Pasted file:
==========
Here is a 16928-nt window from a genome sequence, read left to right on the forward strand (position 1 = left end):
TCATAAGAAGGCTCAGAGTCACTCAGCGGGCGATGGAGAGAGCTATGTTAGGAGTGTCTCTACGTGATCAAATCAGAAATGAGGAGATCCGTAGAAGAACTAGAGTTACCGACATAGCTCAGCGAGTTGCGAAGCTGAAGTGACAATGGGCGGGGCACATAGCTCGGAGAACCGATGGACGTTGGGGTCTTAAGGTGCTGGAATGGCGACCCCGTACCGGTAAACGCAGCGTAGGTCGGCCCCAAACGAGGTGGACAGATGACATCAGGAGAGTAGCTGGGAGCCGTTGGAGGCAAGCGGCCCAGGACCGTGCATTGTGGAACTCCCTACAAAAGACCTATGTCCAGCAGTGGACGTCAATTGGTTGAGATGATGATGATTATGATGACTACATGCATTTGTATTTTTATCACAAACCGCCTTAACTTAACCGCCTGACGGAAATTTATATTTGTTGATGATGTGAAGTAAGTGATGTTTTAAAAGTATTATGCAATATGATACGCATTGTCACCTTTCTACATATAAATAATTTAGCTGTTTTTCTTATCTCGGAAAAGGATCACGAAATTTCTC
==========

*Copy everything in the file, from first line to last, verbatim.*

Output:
Here is a 16928-nt window from a genome sequence, read left to right on the forward strand (position 1 = left end):
TCATAAGAAGGCTCAGAGTCACTCAGCGGGCGATGGAGAGAGCTATGTTAGGAGTGTCTCTACGTGATCAAATCAGAAATGAGGAGATCCGTAGAAGAACTAGAGTTACCGACATAGCTCAGCGAGTTGCGAAGCTGAAGTGACAATGGGCGGGGCACATAGCTCGGAGAACCGATGGACGTTGGGGTCTTAAGGTGCTGGAATGGCGACCCCGTACCGGTAAACGCAGCGTAGGTCGGCCCCAAACGAGGTGGACAGATGACATCAGGAGAGTAGCTGGGAGCCGTTGGAGGCAAGCGGCCCAGGACCGTGCATTGTGGAACTCCCTACAAAAGACCTATGTCCAGCAGTGGACGTCAATTGGTTGAGATGATGATGATTATGATGACTACATGCATTTGTATTTTTATCACAAACCGCCTTAACTTAACCGCCTGACGGAAATTTATATTTGTTGATGATGTGAAGTAAGTGATGTTTTAAAAGTATTATGCAATATGATACGCATTGTCACCTTTCTACATATAAATAATTTAGCTGTTTTTCTTATCTCGGAAAAGGATCACGAAATTTCTC